A consistent and complete set of quasi-explicit algebraic closures for turbulent reacting flows is proposed as approximate solutions to the full second order moment equations. Quasi-explicit algebraic scalar flux models that are valid for three-dimensional turbulent flows are derived from a hierarchy of second-order moment closures. The mathematical procedure is based on the Cayley-Hamilton theorem and is an extension of the scheme developed by Taulbee (1992). Several closures for the pressure-scalar gradient correlations are considered and explicit algebraic relations are provided for the velocity-scalar correlations in both non-reacting and reacting flows. In the latter, the role of the Damkohler number is exhibited in isothermal turbulent flows with nonpremixed reactants. The relationship between these closures and traditional models based on the linear gradient diffusion approximation is theoretically established. The results of model predictions are assessed via comparison with available laboratory data in turbulent jet flows. The development of the quasi-explicit algebraic models for Reynolds stresses, temperature fluxes and reacting scalar fluxes is extended to high-speed turbulent reacting flows under a density weighted average formalism. New closures are proposed for the pressure-strain and the pressure-scalar gradient correlations. These accommodate compressibility corrections subject to the magnitude of the turbulent Mach number, the density gradient, the pressure gradient and the mean dilatation effects. Non-reacting and reacting flows with heat release are considered. In the latter, a second-order irreversible chemical reactions in turbulent flows with initially segregated reactants is considered. The models are tested in simple compressible free-shear flows. Comparisons are made between the full second order moment computations and the algebraic closure predictions. For a mixing layer, experimental data are used to validate the predicted results.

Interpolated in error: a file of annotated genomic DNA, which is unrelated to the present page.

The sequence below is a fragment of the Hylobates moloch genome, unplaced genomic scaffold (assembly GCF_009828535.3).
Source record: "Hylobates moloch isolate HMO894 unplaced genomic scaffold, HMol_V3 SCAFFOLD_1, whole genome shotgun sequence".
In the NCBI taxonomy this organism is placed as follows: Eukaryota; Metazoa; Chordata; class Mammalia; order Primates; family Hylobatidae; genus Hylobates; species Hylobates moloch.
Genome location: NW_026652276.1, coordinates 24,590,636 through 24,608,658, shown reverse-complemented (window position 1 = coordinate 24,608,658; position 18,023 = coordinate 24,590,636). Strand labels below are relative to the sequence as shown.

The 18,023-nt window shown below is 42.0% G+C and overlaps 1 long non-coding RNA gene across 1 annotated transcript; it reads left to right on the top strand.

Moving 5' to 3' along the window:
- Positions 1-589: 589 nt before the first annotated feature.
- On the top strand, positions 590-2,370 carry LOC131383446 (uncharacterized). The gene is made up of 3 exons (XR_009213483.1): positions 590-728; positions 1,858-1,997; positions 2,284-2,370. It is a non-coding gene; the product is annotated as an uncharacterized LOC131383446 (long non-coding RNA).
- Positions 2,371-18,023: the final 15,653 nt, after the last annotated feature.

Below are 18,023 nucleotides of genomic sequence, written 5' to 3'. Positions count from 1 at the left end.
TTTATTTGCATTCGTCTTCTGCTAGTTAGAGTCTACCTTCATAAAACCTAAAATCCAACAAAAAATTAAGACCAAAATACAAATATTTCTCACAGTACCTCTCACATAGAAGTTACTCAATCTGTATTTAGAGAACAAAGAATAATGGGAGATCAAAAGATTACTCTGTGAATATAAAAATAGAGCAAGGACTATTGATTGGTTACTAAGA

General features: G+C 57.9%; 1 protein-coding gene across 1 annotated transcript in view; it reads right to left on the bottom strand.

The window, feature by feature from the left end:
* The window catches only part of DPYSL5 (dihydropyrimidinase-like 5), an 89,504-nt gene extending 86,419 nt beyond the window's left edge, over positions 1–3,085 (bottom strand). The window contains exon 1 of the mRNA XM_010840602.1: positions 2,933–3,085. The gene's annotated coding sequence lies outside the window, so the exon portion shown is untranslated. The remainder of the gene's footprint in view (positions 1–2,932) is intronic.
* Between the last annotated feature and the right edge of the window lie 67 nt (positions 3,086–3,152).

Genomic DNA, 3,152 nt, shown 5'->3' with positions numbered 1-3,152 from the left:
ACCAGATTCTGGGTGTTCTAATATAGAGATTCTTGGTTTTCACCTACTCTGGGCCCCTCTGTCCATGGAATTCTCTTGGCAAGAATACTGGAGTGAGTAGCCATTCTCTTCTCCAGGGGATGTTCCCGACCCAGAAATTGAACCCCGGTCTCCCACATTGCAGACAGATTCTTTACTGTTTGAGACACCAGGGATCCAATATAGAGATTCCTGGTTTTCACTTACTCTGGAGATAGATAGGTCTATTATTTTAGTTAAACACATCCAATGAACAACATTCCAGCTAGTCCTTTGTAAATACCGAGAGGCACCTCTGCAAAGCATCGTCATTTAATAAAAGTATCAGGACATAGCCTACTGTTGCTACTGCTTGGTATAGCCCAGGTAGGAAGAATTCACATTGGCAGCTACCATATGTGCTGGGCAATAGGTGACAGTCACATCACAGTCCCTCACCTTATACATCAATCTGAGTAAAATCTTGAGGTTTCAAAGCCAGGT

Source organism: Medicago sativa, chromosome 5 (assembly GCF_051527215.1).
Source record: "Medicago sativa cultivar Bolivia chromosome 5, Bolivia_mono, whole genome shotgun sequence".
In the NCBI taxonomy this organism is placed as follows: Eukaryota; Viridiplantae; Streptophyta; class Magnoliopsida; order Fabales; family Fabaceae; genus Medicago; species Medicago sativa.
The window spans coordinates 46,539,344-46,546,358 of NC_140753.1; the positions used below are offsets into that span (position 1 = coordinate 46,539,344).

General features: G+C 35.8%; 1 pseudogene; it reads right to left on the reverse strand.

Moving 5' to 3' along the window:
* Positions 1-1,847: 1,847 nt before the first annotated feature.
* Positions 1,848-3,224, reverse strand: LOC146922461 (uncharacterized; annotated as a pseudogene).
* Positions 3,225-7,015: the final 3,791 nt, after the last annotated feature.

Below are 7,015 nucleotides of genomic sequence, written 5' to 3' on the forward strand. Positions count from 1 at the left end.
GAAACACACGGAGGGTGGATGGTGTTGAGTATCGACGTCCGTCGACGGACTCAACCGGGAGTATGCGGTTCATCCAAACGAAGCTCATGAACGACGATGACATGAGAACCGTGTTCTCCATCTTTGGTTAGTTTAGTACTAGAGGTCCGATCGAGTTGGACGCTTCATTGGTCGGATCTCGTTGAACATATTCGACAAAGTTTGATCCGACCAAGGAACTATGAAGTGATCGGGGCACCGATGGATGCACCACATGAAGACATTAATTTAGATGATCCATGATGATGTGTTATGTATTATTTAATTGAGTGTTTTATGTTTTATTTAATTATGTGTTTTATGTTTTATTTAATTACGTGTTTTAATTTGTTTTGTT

5. Multigrid solution of incompressible turbulent flows by using two-equation turbulence models

    SciTech Connect

    Zheng, X.; Liu, C.; Sung, C.H.

    1996-12-31

    Most of practical flows are turbulent. From the interest of engineering applications, simulation of realistic flows is usually done through solution of Reynolds-averaged Navier-Stokes equations and turbulence model equations. It has been widely accepted that turbulence modeling plays a very important role in numerical simulation of practical flow problem, particularly when the accuracy is of great concern. Among the most used turbulence models today, two-equation models appear to be favored for the reason that they are more general than algebraic models and affordable with current available computer resources. However, investigators using two-equation models seem to have been more concerned with the solution of N-S equations. Less attention is paid to the solution method for the turbulence model equations. In most cases, the turbulence model equations are loosely coupled with N-S equations, multigrid acceleration is only applied to the solution of N-S equations due to perhaps the fact the turbulence model equations are source-term dominant and very stiff in sublayer region.

  6. Aeroacoustic prediction of turbulent free shear flows

    NASA Astrophysics Data System (ADS)

    Bodony, Daniel Joseph

    2005-12-01